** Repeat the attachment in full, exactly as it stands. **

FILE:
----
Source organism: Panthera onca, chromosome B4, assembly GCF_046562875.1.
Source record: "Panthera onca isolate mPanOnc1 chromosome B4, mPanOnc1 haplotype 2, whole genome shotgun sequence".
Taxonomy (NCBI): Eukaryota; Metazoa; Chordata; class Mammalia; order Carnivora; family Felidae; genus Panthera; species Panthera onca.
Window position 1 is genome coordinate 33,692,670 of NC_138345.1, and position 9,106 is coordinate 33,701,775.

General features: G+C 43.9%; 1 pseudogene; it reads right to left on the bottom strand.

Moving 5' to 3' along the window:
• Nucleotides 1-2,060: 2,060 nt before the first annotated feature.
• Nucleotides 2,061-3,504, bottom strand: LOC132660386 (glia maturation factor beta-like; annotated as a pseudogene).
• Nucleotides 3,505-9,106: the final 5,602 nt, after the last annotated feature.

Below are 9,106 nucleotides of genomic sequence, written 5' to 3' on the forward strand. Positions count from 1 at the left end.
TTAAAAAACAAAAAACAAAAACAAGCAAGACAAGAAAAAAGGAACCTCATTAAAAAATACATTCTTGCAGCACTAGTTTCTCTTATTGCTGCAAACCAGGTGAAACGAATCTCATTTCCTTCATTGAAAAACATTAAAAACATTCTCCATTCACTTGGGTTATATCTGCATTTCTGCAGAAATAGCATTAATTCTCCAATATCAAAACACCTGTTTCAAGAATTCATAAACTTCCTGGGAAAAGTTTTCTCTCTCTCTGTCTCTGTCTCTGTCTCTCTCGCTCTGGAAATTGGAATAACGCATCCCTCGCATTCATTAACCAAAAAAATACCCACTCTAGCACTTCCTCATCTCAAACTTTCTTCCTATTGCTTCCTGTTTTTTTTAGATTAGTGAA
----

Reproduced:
Source organism: Panthera onca, chromosome B4, assembly GCF_046562875.1.
Source record: "Panthera onca isolate mPanOnc1 chromosome B4, mPanOnc1 haplotype 2, whole genome shotgun sequence".
Taxonomy (NCBI): Eukaryota; Metazoa; Chordata; class Mammalia; order Carnivora; family Felidae; genus Panthera; species Panthera onca.
Window position 1 is genome coordinate 33,692,670 of NC_138345.1, and position 9,106 is coordinate 33,701,775.

General features: G+C 43.9%; 1 pseudogene; it reads right to left on the bottom strand.

Moving 5' to 3' along the window:
• Nucleotides 1-2,060: 2,060 nt before the first annotated feature.
• Nucleotides 2,061-3,504, bottom strand: LOC132660386 (glia maturation factor beta-like; annotated as a pseudogene).
• Nucleotides 3,505-9,106: the final 5,602 nt, after the last annotated feature.

Below are 9,106 nucleotides of genomic sequence, written 5' to 3' on the forward strand. Positions count from 1 at the left end.
TTAAAAAACAAAAAACAAAAACAAGCAAGACAAGAAAAAAGGAACCTCATTAAAAAATACATTCTTGCAGCACTAGTTTCTCTTATTGCTGCAAACCAGGTGAAACGAATCTCATTTCCTTCATTGAAAAACATTAAAAACATTCTCCATTCACTTGGGTTATATCTGCATTTCTGCAGAAATAGCATTAATTCTCCAATATCAAAACACCTGTTTCAAGAATTCATAAACTTCCTGGGAAAAGTTTTCTCTCTCTCTGTCTCTGTCTCTGTCTCTCTCGCTCTGGAAATTGGAATAACGCATCCCTCGCATTCATTAACCAAAAAAATACCCACTCTAGCACTTCCTCATCTCAAACTTTCTTCCTATTGCTTCCTGTTTTTTTTAGATTAGTGAA